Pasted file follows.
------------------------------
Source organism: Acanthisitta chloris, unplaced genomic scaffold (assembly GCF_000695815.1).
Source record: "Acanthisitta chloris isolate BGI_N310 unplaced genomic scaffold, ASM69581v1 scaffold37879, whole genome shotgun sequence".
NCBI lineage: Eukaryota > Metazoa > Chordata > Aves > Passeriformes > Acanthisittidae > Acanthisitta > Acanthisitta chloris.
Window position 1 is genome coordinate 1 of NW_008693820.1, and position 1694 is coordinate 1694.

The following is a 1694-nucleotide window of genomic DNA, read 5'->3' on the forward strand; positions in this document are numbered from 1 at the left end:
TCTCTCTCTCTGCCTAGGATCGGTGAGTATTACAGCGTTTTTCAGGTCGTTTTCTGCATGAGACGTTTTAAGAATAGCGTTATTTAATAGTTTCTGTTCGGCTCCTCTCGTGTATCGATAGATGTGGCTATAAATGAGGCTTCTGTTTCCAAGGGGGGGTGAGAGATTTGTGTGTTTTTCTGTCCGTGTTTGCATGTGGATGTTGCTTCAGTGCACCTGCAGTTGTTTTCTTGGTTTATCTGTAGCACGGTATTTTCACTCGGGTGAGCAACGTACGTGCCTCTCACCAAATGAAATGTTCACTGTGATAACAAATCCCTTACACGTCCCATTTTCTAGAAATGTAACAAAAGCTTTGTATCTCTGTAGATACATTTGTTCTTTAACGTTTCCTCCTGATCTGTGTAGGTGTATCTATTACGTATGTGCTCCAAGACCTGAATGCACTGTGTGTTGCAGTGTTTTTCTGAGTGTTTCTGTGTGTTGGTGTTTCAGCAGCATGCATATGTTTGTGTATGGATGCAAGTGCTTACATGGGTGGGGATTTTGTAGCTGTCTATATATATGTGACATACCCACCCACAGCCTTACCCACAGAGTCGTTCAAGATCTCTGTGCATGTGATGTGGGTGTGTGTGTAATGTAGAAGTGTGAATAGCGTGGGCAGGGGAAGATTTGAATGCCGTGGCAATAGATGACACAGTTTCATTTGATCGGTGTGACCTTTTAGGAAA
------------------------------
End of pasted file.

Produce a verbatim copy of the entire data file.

Source organism: Acanthisitta chloris, unplaced genomic scaffold (assembly GCF_000695815.1).
Source record: "Acanthisitta chloris isolate BGI_N310 unplaced genomic scaffold, ASM69581v1 scaffold37879, whole genome shotgun sequence".
NCBI lineage: Eukaryota > Metazoa > Chordata > Aves > Passeriformes > Acanthisittidae > Acanthisitta > Acanthisitta chloris.
Window position 1 is genome coordinate 1 of NW_008693820.1, and position 1694 is coordinate 1694.

The following is a 1694-nucleotide window of genomic DNA, read 5'->3' on the forward strand; positions in this document are numbered from 1 at the left end:
TCTCTCTCTCTGCCTAGGATCGGTGAGTATTACAGCGTTTTTCAGGTCGTTTTCTGCATGAGACGTTTTAAGAATAGCGTTATTTAATAGTTTCTGTTCGGCTCCTCTCGTGTATCGATAGATGTGGCTATAAATGAGGCTTCTGTTTCCAAGGGGGGGTGAGAGATTTGTGTGTTTTTCTGTCCGTGTTTGCATGTGGATGTTGCTTCAGTGCACCTGCAGTTGTTTTCTTGGTTTATCTGTAGCACGGTATTTTCACTCGGGTGAGCAACGTACGTGCCTCTCACCAAATGAAATGTTCACTGTGATAACAAATCCCTTACACGTCCCATTTTCTAGAAATGTAACAAAAGCTTTGTATCTCTGTAGATACATTTGTTCTTTAACGTTTCCTCCTGATCTGTGTAGGTGTATCTATTACGTATGTGCTCCAAGACCTGAATGCACTGTGTGTTGCAGTGTTTTTCTGAGTGTTTCTGTGTGTTGGTGTTTCAGCAGCATGCATATGTTTGTGTATGGATGCAAGTGCTTACATGGGTGGGGATTTTGTAGCTGTCTATATATATGTGACATACCCACCCACAGCCTTACCCACAGAGTCGTTCAAGATCTCTGTGCATGTGATGTGGGTGTGTGTGTAATGTAGAAGTGTGAATAGCGTGGGCAGGGGAAGATTTGAATGCCGTGGCAATAGATGACACAGTTTCATTTGATCGGTGTGACCTTTTAGGAAA